With the growing popularity of wineries, oenophiles (wine lovers) from all over the world positively contribute to the culture of wines.
These influencers have given rise to unique and interesting terminology that has become associated with wine tasting.
These terms help you give useful feedback about the wines you taste, while also are very helpful in figuring out and communicating your personal preferences as clearly as possible.
Let’s take a look at some common wine tasting terminology.
Angular wines are fizzy, sharp, and pointed. They usually have greater acidic content and thus have austere and crispy effects on your mouth.
This is a flat and plain wine as the name suggests. A Flabby wine has a complete absence of acidic contents. It feels soft, loose, and watery. This lacks fizziness.
With a high alcohol composition, full-bodied wine refers to heavy viscous wine that gives you a mouth-watering feeling and an exceptionally delicious taste.
Hollow wine refers to a flavored wine without any mid-palate sensation. Due to the absence of complexity and lower alcohol composition it has less effervescence.
Tannins are complex compounds with an astringent taste. They are the cause of dry mouth after each sip. You will usually find tannins in red wines with higher fizziness.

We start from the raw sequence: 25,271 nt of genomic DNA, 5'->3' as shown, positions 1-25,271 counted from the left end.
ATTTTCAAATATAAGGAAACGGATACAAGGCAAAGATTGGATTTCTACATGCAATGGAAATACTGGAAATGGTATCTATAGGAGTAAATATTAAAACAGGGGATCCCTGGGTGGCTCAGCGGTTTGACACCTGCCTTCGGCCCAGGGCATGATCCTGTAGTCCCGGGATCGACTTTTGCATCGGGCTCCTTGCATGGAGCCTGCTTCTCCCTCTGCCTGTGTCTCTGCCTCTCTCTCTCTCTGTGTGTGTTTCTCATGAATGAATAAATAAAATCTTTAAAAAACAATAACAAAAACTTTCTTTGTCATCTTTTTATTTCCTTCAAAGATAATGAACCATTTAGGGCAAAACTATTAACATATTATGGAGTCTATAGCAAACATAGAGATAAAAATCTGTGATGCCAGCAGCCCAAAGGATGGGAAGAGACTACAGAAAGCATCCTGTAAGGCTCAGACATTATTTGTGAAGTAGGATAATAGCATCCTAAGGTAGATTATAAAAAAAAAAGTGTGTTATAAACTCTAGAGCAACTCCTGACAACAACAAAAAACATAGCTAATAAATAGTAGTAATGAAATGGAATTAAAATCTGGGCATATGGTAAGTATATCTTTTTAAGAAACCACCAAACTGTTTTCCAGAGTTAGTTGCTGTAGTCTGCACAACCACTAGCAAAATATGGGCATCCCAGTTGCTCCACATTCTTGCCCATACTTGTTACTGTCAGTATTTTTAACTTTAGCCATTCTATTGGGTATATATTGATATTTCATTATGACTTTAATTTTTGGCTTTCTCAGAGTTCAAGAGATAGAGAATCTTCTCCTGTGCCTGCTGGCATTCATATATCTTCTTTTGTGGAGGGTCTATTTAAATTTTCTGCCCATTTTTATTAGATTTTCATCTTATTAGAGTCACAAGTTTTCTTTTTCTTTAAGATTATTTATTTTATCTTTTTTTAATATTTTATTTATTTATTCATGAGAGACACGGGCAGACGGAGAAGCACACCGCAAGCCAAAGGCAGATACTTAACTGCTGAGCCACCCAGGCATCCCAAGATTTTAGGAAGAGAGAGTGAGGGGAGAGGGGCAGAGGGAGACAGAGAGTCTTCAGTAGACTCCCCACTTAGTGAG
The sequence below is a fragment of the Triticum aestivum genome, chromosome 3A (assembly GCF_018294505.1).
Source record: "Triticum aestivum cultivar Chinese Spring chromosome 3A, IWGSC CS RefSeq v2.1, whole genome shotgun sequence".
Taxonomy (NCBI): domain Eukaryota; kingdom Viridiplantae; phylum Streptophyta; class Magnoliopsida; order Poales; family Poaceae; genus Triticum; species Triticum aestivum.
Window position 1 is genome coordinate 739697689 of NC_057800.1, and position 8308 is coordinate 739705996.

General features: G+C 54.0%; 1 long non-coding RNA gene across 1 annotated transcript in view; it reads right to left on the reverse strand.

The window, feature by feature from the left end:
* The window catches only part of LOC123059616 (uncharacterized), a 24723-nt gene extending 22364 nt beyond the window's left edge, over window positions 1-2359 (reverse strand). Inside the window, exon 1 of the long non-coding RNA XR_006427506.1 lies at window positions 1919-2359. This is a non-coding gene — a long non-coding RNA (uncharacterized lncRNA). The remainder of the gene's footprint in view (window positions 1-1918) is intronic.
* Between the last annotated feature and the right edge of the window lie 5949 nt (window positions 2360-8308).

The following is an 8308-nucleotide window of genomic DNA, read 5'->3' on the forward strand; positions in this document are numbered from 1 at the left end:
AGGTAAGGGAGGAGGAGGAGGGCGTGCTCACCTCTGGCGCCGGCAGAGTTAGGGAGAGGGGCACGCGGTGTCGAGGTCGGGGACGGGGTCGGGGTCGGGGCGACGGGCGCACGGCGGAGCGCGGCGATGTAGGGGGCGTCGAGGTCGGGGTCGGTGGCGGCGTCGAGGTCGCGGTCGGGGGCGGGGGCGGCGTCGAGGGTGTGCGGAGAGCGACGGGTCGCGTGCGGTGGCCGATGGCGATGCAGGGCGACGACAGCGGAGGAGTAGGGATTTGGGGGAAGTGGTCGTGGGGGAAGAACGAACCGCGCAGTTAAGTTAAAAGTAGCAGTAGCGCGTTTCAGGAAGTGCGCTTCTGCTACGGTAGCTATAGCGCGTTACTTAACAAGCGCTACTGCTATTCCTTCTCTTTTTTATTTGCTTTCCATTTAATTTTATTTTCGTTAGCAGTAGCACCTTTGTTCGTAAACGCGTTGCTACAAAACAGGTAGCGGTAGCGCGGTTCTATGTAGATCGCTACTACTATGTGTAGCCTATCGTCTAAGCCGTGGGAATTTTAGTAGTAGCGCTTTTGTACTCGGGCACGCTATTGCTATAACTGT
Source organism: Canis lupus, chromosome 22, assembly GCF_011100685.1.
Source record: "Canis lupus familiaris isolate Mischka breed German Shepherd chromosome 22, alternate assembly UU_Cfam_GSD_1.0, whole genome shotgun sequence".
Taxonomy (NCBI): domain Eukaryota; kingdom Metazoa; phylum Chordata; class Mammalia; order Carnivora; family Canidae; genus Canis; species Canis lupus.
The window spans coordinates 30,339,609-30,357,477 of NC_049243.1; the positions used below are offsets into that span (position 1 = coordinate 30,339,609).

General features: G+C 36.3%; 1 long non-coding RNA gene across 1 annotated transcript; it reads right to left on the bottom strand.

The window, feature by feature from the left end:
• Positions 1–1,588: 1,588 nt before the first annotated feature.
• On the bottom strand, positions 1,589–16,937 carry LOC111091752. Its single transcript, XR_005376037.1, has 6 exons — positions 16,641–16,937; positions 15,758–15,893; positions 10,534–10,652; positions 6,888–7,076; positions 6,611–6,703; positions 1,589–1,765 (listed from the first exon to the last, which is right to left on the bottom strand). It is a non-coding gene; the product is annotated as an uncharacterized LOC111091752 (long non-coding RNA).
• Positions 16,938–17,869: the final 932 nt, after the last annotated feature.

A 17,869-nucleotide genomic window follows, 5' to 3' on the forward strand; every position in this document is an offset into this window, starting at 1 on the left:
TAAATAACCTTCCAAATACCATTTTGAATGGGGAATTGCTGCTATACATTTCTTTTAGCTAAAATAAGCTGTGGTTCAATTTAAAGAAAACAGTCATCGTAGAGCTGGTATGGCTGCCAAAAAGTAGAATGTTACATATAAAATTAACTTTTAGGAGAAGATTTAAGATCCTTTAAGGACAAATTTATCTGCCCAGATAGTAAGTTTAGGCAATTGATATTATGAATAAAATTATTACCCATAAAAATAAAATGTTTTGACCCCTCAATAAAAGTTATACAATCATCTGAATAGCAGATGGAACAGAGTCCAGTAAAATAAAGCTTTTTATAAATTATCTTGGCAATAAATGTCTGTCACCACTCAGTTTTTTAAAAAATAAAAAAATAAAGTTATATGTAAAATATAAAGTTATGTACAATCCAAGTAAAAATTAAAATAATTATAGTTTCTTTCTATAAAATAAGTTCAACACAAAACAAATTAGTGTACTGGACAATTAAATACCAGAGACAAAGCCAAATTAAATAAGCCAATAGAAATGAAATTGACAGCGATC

Wines that lack tannins are soft and plain such as white wines.
Wines with a sweet jam-like taste, fruity smell, and low fizziness, and tannins are called Jammy. They are delicious and sweet, but have soft and flat effects in the mouth.
'Corked' wines are contaminated wines with a damp cardboard-like smell. They are the product of the chemical reaction between the chloride content in the wine with the fungi present in the cork forming a complex compound called TCA. They are not harmful, but they are not recommended for consumption.
Earthy wines cause a dry sensation and have smells or tastes associated with earth. For example, these would include soil, mushrooms, dry leaves, etc. Generally, you will find these flavors in red wines.
Complex wines have the ideal balance of fizziness, tannins, sweetness as well as the respective flavors and smells. This creates a mouth-watering wine with rich flavors, intensity, and aroma.
This is the final sensation of wine. We use 'Finish' to describe the impression left by the wine in your mouth after the last sip. It may be dry, fizzy, or even plain. In general, the longer its duration on your palate; the better the quality of the wine.
These are some of the more important terms related to wine tasting coupled with their respective uses.
We hope that you are now more confident when wine tasting.
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